Strong Growth Starts With Great Leadership


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Across the globe, senior corporate executives (including boards of directors) are pretty obsessed with one thing: growth. It’s the business imperative that consistently trumps every other goal.

In recent years this growth imperative has been amplified because of the post-recession economic challenges with which we’ve all had to grapple. Companies are doing everything they can to re-ignite their revenue-building capacities, like implementing marketing automation for example. They are also using strategies including tapping overseas markets, driving innovation, investing in new talent, and exploring M&A opportunities.

It seems, to me, that corporations have under-emphasized one key dimension as they aggressively pursue more growth: Leadership. The inescapable fact is that you can’t make all of those growth strategies work unless you have the right people leading them.

A just released survey from the executive search firm Korn/Ferry underscores this apparent leadership deficit. According to a Wall Street Journal article on the Korn/Ferry study, just “one in four managers believes their company has an adequate leadership team in place to drive growth, especially globally. About half the executives surveyed said their firms needed to get at least some new talent, or invest in leadership development to boost performance.” (In developing the study, the Korn/Ferry Institute polled around 200 mid-to-senior level executives from 40 countries around the world.)

Not exactly a ringing endorsement of senior corporate leadership by mid-level managers. Clearly, there is a crisis of confidence in their top management’s ability and/or commitment to do what’s required to inspire, manage and deliver the growth that companies so urgently need.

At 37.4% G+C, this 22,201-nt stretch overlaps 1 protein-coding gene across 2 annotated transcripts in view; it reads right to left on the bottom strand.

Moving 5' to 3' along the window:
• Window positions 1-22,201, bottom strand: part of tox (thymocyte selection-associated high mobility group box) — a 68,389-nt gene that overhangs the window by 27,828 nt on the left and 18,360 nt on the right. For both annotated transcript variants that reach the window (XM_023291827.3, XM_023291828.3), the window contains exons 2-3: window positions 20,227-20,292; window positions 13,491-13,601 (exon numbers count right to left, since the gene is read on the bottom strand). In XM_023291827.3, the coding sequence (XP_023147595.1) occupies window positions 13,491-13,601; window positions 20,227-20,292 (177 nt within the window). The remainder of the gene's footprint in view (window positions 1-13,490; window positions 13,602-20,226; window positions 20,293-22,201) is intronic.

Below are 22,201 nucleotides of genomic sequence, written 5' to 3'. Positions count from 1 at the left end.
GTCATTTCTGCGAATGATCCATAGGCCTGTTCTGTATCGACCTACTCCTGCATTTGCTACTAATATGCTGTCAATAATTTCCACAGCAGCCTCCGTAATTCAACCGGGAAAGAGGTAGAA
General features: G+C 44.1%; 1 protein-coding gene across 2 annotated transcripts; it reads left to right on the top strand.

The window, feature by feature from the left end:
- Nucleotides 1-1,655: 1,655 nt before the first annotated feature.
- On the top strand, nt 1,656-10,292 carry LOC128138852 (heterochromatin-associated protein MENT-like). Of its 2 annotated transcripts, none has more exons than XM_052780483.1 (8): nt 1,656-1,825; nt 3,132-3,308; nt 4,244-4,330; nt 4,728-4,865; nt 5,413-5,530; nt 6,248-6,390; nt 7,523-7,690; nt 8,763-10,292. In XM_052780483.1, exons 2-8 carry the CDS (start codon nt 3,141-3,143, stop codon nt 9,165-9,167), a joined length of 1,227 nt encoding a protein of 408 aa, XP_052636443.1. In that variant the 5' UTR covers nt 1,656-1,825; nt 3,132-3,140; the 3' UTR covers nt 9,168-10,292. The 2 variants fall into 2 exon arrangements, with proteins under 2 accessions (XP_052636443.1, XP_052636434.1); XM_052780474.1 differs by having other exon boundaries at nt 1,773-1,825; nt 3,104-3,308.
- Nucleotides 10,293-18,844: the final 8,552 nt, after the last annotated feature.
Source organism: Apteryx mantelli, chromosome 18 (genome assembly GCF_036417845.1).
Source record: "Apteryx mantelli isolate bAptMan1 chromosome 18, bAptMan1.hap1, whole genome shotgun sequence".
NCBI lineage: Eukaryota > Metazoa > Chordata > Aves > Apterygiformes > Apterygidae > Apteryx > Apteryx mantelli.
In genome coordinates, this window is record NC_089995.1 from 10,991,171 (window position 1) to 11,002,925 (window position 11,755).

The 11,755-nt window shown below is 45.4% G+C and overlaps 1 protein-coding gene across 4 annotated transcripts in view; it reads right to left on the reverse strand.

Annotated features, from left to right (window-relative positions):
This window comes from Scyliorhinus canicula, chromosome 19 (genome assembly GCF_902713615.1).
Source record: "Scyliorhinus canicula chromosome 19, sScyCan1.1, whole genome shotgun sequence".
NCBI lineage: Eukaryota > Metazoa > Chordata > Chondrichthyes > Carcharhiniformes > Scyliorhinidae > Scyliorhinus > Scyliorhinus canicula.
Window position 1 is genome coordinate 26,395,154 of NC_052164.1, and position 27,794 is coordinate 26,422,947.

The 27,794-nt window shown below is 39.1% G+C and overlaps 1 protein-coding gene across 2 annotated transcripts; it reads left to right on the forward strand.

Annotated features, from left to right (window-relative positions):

Lead, Follow, or Get Out of the Way

The Korn/Ferry survey is a startling wake-up call for senior executives and their boards. The crucial role of a company’s leadership is frequently (and, in my view, perilously) under-appreciated in terms of how a business creates, manages and accelerates revenue growth. Great leaders not only set a vision and direction for growth, they inspire, and lead, the entire company to break through the internal inertia and external barriers to attain that growth.

Being a strong growth-oriented business leader is much easier said than done – like most things worth doing and achieving in life.

Are You Leading to Grow – or Just Managing to Survive?

Every company can make sure that its leaders are living up to their accountabilities, which fundamentally are to enable and empower their organizations to find new ways to grow and profit.

Here are some critical questions that I would ask a leadership team to get it thinking about how it can and must maximize growth and success across the corporation:

  • Are you fostering a culture that produces the kinds of game-changing innovations that actually create and move markets?
  • Are you embracing new technologies and models to transform businesses (and disrupt them, if necessary), not just deliver incremental gains?
  • Are you empowering (and demanding) your sales, marketing, technology and service teams to work collaboratively together to optimize the customer experience and drive increased revenue performance?
  • Are you willing to put your own skin in the game (and job on the line) to be truly accountable for your company’s growth and ultimate success?

I have the privilege of knowing and working with numerous executives who understand the difference between leading to drive outsized growth, and just managing for acceptable returns. Invariably, these are executives who lead by example and are accountable for their actions and promises.

What are you doing to step up to the plate and assume the leadership growth mantle for your company?

Republished with author's permission from original post.

Phil Fernandez
Phil is a 26-year Silicon Valley veteran and has the scars (and a couple of successful IPOs) to prove it. Prior to Marketo, he was President and COO of Epiphany, a public enterprise software company known for its visionary marketing products.


  1. I doesn’t really matter what kind of leader you are (hands on or taking a more laissez-faire approach) what matters is setting the right example and expecting people to outperform themselves. Giving people feedback and recognition are invaluable tools for creating a productive environment. Only by putting in the time at the beginning can you nurture your team to take on more responsibility and to eventually teach future employees. That’s the only way to get your company to grow and doing so in the right way. That’s my opinion anyway.


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